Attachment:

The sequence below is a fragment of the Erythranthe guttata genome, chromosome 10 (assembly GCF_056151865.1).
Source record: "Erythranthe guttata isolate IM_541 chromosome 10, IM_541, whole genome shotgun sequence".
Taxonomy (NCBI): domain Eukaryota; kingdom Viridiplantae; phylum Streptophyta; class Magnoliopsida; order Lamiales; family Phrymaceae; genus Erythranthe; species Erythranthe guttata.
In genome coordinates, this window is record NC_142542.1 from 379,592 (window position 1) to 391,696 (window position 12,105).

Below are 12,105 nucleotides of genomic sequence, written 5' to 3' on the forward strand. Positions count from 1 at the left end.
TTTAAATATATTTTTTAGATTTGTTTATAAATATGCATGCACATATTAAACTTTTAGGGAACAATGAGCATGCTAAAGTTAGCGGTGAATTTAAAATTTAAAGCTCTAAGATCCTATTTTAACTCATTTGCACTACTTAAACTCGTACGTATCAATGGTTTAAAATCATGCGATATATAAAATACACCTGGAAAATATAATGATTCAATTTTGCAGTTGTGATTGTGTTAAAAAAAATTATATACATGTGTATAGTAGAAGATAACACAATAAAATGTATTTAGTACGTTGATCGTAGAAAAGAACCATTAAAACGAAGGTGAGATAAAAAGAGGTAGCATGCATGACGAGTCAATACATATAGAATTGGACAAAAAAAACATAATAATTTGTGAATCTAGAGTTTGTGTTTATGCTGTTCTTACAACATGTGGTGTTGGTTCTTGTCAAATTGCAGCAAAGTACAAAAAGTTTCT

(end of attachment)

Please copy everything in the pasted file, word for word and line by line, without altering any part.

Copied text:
The sequence below is a fragment of the Erythranthe guttata genome, chromosome 10 (assembly GCF_056151865.1).
Source record: "Erythranthe guttata isolate IM_541 chromosome 10, IM_541, whole genome shotgun sequence".
Taxonomy (NCBI): domain Eukaryota; kingdom Viridiplantae; phylum Streptophyta; class Magnoliopsida; order Lamiales; family Phrymaceae; genus Erythranthe; species Erythranthe guttata.
In genome coordinates, this window is record NC_142542.1 from 379,592 (window position 1) to 391,696 (window position 12,105).

Below are 12,105 nucleotides of genomic sequence, written 5' to 3' on the forward strand. Positions count from 1 at the left end.
TTTAAATATATTTTTTAGATTTGTTTATAAATATGCATGCACATATTAAACTTTTAGGGAACAATGAGCATGCTAAAGTTAGCGGTGAATTTAAAATTTAAAGCTCTAAGATCCTATTTTAACTCATTTGCACTACTTAAACTCGTACGTATCAATGGTTTAAAATCATGCGATATATAAAATACACCTGGAAAATATAATGATTCAATTTTGCAGTTGTGATTGTGTTAAAAAAAATTATATACATGTGTATAGTAGAAGATAACACAATAAAATGTATTTAGTACGTTGATCGTAGAAAAGAACCATTAAAACGAAGGTGAGATAAAAAGAGGTAGCATGCATGACGAGTCAATACATATAGAATTGGACAAAAAAAACATAATAATTTGTGAATCTAGAGTTTGTGTTTATGCTGTTCTTACAACATGTGGTGTTGGTTCTTGTCAAATTGCAGCAAAGTACAAAAAGTTTCT